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Theme page 7. The DSB, the TSB and biting, swallowing, eating and eating disorders and the senses of taste and smell

The muscular tension caused by the DSB can twist the courses of masticatory muscles. It can cause malocclusion, gnashing one's teeth in sleep and consequently, problems with teeth which may wear unevenly and/or cause nerve pain. With years, muscular tension may weaken muscles in the mouth and throat and the drying of mucous membranes can also hinder swallowing. Because of the hypersensitive sense of feeling in the larynx granular food (and pills) may be difficult to swallow. That's why the nourishment of aged people can change into baby food. In case of a bad cold with a lot of coughing, tensed muscles in the larynx may be cramped and block breathing, which is a dangerous situation. (First aid: quickly inhale cold air from a fridge, freezer or outside in cold weather to make the muscles in the larynx contract and let the air in)

Dysfunction in the respiratory muscles can hamper swallowing and that's why food often goes into the windpipe. Because of problems with the cooperation of biting, swallowing and breathing muscles, food may be badly chewed and swallowed in big bites too quickly causing e.g. wind colic.

Disturbances in the fluid-salt metabolism caused by the DSB may cause drying in any parts of the digestive tracts and organs. In the mouth it can change the amount and composition of saliva, which affects teeth, the tongue and mucous membranes. The sense of taste is involved in this process, too. It may get very sensitive when very little amount of spice is enough. In the other extreme, the insensitive taste demands much more spicy food, which is likely cause problems with e.g. too much salt or sugar. Insensitive taste together with the insensitive sense of smell can also predispose to a lack of appetite.

Because of the DSB, more and more adrenalin increases blood sugar and slows digestion. That's why the body may not recognize hunger for a long time. In the meantime, there will also be more and more insulin (and cortisol) in the blood. Finally, this may make a person devour a lot of food, which in worse case contains a lot of sugar. Because cortisol makes mucous membranes thinner (and drier) digestive organs aren't able to deal with the food, which makes the person feel sick. This type of uncontrolled hunger and eating is likely to cause bulimia. It may also be a counter effect of mental stress, which is called comfort eating.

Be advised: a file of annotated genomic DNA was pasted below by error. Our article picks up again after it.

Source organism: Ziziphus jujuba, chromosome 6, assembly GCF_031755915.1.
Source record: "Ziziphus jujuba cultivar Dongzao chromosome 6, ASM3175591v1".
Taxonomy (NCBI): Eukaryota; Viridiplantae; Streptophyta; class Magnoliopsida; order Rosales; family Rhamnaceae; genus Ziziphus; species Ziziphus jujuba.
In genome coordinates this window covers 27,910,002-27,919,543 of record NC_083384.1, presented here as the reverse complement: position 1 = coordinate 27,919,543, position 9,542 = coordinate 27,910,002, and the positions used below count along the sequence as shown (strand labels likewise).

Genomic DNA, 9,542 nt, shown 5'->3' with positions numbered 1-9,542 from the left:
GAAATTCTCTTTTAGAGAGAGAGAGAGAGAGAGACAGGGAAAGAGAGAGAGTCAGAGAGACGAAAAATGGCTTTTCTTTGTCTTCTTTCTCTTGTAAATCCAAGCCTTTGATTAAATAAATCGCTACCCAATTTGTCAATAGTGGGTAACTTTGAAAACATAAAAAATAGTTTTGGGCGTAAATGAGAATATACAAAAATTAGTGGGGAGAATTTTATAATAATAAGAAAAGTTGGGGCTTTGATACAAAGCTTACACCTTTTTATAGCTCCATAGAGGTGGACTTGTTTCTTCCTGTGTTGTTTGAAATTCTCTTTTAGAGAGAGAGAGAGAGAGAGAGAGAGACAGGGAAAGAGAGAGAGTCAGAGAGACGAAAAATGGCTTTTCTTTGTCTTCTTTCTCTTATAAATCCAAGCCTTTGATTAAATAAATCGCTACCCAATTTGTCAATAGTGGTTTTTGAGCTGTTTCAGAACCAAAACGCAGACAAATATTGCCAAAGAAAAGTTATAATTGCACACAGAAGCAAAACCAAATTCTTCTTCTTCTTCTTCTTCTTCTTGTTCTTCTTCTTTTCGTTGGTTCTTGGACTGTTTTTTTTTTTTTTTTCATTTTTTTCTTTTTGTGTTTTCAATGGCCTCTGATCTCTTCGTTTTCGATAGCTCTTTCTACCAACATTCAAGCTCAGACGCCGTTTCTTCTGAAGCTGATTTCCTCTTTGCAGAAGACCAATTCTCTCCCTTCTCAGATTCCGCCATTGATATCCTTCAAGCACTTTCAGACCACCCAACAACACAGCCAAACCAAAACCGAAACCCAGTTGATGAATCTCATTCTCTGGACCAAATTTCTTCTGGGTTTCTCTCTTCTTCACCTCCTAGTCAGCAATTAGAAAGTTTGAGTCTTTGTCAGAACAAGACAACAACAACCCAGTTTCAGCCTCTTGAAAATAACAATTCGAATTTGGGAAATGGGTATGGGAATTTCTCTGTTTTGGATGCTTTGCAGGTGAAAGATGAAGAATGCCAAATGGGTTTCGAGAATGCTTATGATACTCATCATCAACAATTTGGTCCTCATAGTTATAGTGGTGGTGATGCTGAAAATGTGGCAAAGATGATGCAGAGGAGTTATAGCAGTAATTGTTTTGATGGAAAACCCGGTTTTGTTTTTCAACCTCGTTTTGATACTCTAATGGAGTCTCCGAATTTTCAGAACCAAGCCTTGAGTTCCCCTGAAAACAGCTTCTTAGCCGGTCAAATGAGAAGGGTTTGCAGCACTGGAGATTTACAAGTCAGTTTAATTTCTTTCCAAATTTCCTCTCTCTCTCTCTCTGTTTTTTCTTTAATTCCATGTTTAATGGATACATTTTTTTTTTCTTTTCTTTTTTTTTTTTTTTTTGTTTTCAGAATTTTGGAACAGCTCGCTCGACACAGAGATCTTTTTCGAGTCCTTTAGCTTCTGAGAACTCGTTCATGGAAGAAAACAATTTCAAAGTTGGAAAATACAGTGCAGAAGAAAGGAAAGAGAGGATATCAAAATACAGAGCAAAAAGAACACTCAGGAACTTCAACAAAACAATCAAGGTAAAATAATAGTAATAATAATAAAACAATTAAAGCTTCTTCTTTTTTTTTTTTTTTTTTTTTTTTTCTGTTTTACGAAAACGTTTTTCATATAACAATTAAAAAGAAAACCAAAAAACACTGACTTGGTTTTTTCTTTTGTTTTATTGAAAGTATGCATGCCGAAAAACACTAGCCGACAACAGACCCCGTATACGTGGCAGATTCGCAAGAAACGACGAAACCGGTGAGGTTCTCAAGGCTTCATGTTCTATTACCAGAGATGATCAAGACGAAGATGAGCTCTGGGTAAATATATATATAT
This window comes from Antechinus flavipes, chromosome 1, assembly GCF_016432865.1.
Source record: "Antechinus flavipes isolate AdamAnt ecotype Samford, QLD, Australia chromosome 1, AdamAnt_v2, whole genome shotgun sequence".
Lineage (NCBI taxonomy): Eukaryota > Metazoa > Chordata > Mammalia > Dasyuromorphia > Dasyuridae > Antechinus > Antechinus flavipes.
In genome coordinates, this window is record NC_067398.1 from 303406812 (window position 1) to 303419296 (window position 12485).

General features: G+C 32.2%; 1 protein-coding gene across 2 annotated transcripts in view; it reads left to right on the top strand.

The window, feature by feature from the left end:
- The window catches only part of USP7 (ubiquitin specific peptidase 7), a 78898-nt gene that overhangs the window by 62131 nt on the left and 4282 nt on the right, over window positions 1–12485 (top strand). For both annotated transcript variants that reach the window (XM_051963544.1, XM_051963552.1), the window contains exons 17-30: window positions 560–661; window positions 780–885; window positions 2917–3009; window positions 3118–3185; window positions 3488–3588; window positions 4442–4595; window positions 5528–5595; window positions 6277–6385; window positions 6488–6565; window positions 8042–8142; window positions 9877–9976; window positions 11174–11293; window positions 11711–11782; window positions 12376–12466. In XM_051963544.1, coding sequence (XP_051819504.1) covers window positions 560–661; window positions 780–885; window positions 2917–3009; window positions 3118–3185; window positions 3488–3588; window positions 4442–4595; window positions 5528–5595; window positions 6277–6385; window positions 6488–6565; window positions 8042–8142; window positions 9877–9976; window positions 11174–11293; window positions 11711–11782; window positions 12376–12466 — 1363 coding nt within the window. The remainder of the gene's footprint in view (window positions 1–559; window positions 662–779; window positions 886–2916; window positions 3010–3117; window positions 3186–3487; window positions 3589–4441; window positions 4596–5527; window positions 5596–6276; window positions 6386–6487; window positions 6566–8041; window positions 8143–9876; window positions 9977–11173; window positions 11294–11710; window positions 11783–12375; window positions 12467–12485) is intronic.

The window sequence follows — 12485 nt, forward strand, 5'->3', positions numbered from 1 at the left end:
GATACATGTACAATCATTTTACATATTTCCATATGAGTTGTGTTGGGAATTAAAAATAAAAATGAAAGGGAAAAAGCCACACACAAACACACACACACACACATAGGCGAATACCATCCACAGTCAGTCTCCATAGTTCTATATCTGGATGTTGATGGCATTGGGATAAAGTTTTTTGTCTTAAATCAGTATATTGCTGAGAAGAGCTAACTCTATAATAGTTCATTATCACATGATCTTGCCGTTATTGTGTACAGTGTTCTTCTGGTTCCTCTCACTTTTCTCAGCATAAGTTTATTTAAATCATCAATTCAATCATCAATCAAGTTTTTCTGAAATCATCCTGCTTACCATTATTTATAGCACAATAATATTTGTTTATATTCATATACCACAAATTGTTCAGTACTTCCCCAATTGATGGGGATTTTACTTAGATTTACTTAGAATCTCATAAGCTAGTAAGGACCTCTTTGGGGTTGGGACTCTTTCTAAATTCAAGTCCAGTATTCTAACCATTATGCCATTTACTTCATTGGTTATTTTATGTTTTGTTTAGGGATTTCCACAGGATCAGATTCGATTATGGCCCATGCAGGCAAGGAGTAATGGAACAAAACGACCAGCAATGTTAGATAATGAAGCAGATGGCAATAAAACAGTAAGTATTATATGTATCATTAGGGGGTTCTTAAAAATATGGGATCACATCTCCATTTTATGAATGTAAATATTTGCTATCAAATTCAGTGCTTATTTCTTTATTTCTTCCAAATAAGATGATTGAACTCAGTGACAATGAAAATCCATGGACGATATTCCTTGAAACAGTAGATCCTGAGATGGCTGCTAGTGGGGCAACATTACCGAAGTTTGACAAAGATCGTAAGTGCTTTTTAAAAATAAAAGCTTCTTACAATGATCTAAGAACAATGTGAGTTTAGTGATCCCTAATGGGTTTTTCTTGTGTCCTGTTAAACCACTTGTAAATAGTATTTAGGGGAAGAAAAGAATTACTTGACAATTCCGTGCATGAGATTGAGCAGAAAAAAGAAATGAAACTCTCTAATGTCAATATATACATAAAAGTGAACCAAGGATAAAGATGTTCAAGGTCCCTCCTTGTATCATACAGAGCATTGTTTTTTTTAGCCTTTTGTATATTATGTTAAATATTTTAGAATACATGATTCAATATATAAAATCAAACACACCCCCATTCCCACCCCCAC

Now, there seems to be several physiological reasons for bad appetite, all of which are obviously originated or strengthened by the DSB. Without knowing this, one tries to find some "logical" reasons for not eating or eating very (i.e. too) little. This eating disorder called anorexia may be mixed with a twisted picture of one's body (in the mirror) which in turn, may be due to problems with visual perception. And one more thing, this eating problem often arises during the juvenile years of rapid growth and changes in hormone secretion but both eating disorders may also be due to mental or/and physical stress.

 Nowadays it's easy for persons with anorexia to find "good" excuses for their way of life: e.g. to keep herself fit, healthy and attractive  by avoiding overweight by any means or by being aware of which food or how much food is healthy. These people seem to control their life as if it was continuous performance and competition in school, sports or other interests or in social life. This attitude is one of the features of compulsive behavior or activity to support one's weak self esteem by trying to be the best in whatever branch one has chosen.

The following chapter Theme page 8. The DSB, the TSB and digestion, the function of intestines and the bladder